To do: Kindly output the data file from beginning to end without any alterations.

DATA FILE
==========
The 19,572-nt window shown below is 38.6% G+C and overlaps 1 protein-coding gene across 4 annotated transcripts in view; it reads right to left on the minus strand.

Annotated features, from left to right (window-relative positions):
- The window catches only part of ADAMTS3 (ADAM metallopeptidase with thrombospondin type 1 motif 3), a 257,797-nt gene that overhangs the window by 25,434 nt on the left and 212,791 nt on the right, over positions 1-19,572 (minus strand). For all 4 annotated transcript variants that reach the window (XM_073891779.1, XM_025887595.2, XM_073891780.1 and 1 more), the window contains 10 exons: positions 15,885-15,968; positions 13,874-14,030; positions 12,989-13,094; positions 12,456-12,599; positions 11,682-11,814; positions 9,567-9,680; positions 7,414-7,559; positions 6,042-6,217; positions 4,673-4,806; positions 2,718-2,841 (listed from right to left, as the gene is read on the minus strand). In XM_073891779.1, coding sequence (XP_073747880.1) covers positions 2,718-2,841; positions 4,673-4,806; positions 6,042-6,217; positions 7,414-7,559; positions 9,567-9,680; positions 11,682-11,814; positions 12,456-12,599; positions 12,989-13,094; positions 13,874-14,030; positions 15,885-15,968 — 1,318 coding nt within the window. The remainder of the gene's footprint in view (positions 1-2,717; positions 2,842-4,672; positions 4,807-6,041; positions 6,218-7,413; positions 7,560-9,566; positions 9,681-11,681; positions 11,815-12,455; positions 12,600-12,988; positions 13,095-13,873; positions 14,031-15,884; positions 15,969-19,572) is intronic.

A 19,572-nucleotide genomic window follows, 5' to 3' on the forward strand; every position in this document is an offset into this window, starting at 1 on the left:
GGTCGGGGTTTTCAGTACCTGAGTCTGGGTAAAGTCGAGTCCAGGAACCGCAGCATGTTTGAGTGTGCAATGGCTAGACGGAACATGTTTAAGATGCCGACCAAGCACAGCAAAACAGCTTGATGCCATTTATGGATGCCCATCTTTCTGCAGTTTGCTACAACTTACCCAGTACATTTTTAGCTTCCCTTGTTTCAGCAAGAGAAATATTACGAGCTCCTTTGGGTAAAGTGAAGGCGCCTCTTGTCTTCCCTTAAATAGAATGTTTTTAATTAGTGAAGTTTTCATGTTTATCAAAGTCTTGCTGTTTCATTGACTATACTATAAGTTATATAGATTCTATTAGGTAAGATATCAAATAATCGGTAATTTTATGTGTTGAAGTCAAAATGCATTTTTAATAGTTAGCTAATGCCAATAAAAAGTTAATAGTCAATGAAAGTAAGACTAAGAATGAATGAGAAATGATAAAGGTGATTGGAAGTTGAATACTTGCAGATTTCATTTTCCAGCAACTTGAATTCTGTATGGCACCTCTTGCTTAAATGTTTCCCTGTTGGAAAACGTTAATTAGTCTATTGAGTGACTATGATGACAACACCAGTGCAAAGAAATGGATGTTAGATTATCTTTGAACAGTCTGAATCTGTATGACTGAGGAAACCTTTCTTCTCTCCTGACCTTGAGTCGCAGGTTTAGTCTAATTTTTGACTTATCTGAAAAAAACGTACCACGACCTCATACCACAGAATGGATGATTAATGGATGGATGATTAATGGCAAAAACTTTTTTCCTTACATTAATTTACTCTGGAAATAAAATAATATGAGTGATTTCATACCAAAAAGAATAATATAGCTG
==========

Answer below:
The 19,572-nt window shown below is 38.6% G+C and overlaps 1 protein-coding gene across 4 annotated transcripts in view; it reads right to left on the minus strand.

Annotated features, from left to right (window-relative positions):
- The window catches only part of ADAMTS3 (ADAM metallopeptidase with thrombospondin type 1 motif 3), a 257,797-nt gene that overhangs the window by 25,434 nt on the left and 212,791 nt on the right, over positions 1-19,572 (minus strand). For all 4 annotated transcript variants that reach the window (XM_073891779.1, XM_025887595.2, XM_073891780.1 and 1 more), the window contains 10 exons: positions 15,885-15,968; positions 13,874-14,030; positions 12,989-13,094; positions 12,456-12,599; positions 11,682-11,814; positions 9,567-9,680; positions 7,414-7,559; positions 6,042-6,217; positions 4,673-4,806; positions 2,718-2,841 (listed from right to left, as the gene is read on the minus strand). In XM_073891779.1, coding sequence (XP_073747880.1) covers positions 2,718-2,841; positions 4,673-4,806; positions 6,042-6,217; positions 7,414-7,559; positions 9,567-9,680; positions 11,682-11,814; positions 12,456-12,599; positions 12,989-13,094; positions 13,874-14,030; positions 15,885-15,968 — 1,318 coding nt within the window. The remainder of the gene's footprint in view (positions 1-2,717; positions 2,842-4,672; positions 4,807-6,041; positions 6,218-7,413; positions 7,560-9,566; positions 9,681-11,681; positions 11,815-12,455; positions 12,600-12,988; positions 13,095-13,873; positions 14,031-15,884; positions 15,969-19,572) is intronic.

A 19,572-nucleotide genomic window follows, 5' to 3' on the forward strand; every position in this document is an offset into this window, starting at 1 on the left:
GGTCGGGGTTTTCAGTACCTGAGTCTGGGTAAAGTCGAGTCCAGGAACCGCAGCATGTTTGAGTGTGCAATGGCTAGACGGAACATGTTTAAGATGCCGACCAAGCACAGCAAAACAGCTTGATGCCATTTATGGATGCCCATCTTTCTGCAGTTTGCTACAACTTACCCAGTACATTTTTAGCTTCCCTTGTTTCAGCAAGAGAAATATTACGAGCTCCTTTGGGTAAAGTGAAGGCGCCTCTTGTCTTCCCTTAAATAGAATGTTTTTAATTAGTGAAGTTTTCATGTTTATCAAAGTCTTGCTGTTTCATTGACTATACTATAAGTTATATAGATTCTATTAGGTAAGATATCAAATAATCGGTAATTTTATGTGTTGAAGTCAAAATGCATTTTTAATAGTTAGCTAATGCCAATAAAAAGTTAATAGTCAATGAAAGTAAGACTAAGAATGAATGAGAAATGATAAAGGTGATTGGAAGTTGAATACTTGCAGATTTCATTTTCCAGCAACTTGAATTCTGTATGGCACCTCTTGCTTAAATGTTTCCCTGTTGGAAAACGTTAATTAGTCTATTGAGTGACTATGATGACAACACCAGTGCAAAGAAATGGATGTTAGATTATCTTTGAACAGTCTGAATCTGTATGACTGAGGAAACCTTTCTTCTCTCCTGACCTTGAGTCGCAGGTTTAGTCTAATTTTTGACTTATCTGAAAAAAACGTACCACGACCTCATACCACAGAATGGATGATTAATGGATGGATGATTAATGGCAAAAACTTTTTTCCTTACATTAATTTACTCTGGAAATAAAATAATATGAGTGATTTCATACCAAAAAGAATAATATAGCTG